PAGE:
Policymakers have wrestled with how to pay for the bill’s large price tag and some of the offsets have been controversial. A Congressional Budget Office estimate from July 2 states that the legislation would cut federal spending by about $470 million through 2025. The legislation includes the following offsets: drawing down the Strategic Petroleum Reserve; limiting Medicaid payments for durable medical equipment to Medicare rates; changing payments for Part B drugs administered through durable medical equipment and for X-ray imaging; excluding authorized generics from calculation of average manufacturer price; and establishing programs aimed at preventing prescription drug abuse under Medicare Parts C and D. Unlike the previous version of the bill, the current version would not delay certain Medicare prescription drug plan prepayments. America’s Health Insurance Plans (AHIP) had come out against the Medicare Part D offset, and the Advanced Medical Technology Association (AdvaMed) has expressed concerns on the durable medical equipment offset.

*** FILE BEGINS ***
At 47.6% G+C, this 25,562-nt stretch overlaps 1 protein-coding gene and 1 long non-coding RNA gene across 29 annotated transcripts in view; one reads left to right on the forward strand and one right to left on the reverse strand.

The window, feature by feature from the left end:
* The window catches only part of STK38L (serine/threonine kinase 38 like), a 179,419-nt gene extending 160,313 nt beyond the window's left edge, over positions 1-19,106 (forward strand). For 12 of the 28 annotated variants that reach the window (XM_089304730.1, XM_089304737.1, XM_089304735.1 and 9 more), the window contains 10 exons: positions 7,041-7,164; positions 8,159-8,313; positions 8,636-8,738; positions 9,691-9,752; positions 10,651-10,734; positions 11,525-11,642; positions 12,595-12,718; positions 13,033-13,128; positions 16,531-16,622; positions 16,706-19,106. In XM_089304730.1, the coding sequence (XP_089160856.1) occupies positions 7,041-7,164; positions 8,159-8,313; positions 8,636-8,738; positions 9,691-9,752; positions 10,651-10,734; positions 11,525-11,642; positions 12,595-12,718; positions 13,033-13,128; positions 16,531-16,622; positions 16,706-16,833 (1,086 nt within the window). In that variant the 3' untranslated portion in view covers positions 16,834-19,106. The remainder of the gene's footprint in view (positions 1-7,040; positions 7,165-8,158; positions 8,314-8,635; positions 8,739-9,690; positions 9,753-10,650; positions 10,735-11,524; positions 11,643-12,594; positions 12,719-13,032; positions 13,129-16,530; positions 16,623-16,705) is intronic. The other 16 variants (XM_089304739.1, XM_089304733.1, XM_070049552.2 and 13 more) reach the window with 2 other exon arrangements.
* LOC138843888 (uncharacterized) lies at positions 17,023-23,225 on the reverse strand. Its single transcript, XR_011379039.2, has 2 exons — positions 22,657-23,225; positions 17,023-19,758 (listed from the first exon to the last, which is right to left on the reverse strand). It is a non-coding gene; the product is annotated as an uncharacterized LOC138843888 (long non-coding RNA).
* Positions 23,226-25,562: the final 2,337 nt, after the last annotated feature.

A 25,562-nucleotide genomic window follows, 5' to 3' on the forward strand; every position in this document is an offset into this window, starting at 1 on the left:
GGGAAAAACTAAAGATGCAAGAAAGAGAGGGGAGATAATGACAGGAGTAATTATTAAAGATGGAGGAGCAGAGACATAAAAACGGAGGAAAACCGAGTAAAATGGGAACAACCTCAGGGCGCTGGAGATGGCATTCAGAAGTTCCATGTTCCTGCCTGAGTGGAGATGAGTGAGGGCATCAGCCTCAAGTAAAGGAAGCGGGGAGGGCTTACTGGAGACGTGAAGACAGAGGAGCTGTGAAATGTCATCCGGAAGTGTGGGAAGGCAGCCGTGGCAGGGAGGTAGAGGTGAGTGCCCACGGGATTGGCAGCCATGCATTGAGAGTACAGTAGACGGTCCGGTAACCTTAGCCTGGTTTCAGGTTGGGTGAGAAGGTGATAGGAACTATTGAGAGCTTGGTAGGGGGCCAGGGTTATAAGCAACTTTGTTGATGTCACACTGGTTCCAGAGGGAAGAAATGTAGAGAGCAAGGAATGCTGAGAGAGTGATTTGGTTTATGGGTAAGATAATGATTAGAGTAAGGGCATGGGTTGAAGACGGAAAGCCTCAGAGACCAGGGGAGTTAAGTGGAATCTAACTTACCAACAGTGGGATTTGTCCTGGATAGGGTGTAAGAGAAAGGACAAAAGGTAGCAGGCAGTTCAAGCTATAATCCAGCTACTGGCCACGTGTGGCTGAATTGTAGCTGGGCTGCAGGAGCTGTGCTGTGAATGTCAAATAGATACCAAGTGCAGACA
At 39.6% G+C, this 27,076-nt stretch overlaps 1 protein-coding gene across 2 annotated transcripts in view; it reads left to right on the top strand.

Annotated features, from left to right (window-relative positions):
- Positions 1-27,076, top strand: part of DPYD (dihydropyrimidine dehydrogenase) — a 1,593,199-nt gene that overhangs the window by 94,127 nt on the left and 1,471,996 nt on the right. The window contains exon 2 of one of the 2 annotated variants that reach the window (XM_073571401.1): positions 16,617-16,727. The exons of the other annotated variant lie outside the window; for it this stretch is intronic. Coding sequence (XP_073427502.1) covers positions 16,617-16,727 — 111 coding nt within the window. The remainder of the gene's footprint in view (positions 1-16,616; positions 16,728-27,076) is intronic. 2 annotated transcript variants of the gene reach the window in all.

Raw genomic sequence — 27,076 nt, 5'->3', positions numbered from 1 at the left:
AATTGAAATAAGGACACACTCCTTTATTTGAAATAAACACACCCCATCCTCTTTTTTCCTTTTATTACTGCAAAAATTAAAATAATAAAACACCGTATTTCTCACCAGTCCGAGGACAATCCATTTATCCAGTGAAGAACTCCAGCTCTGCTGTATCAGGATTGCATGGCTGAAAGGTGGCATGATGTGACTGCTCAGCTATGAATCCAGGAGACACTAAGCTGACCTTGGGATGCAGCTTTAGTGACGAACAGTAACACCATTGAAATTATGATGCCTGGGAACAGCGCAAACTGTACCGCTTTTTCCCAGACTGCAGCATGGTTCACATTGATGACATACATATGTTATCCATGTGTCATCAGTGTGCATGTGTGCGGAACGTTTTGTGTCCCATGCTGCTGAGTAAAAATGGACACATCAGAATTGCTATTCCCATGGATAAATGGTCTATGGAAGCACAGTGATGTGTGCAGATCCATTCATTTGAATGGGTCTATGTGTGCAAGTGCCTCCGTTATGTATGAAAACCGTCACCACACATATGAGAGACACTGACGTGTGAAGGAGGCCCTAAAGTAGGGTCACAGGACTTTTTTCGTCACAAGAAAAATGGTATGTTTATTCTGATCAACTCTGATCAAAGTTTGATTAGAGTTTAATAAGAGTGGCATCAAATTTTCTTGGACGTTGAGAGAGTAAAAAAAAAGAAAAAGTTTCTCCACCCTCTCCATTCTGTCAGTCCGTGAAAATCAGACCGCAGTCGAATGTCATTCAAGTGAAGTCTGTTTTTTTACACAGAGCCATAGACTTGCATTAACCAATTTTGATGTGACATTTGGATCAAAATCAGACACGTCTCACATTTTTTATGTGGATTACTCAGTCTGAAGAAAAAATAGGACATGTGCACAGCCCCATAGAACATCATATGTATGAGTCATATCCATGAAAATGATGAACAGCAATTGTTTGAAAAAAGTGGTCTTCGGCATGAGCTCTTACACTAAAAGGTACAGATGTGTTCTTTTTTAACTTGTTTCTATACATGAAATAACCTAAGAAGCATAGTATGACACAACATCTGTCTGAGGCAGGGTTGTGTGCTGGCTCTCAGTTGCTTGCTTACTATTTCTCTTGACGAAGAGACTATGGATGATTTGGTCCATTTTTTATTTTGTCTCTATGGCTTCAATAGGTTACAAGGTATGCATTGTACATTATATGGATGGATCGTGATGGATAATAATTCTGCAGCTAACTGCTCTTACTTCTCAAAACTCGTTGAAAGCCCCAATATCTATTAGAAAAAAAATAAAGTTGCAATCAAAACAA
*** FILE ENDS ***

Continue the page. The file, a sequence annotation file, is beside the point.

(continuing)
The bill currently has 230 bipartisan cosponsors.
This Week’s Hearings:
- Tuesday, July 7: The Senate Committee on Health, Education, Labor, and Pensions (HELP) Subcommittee on Primary Health and Retirement Security will hold a hearing titled “Small Business Health Care Challenges and Opportunities.”
- Wednesday, July 8: The House Committee on Energy and Commerce Subcommittee on Health will hold a hearing titled “Medicaid at 50: Strengthening and Sustaining the Program.”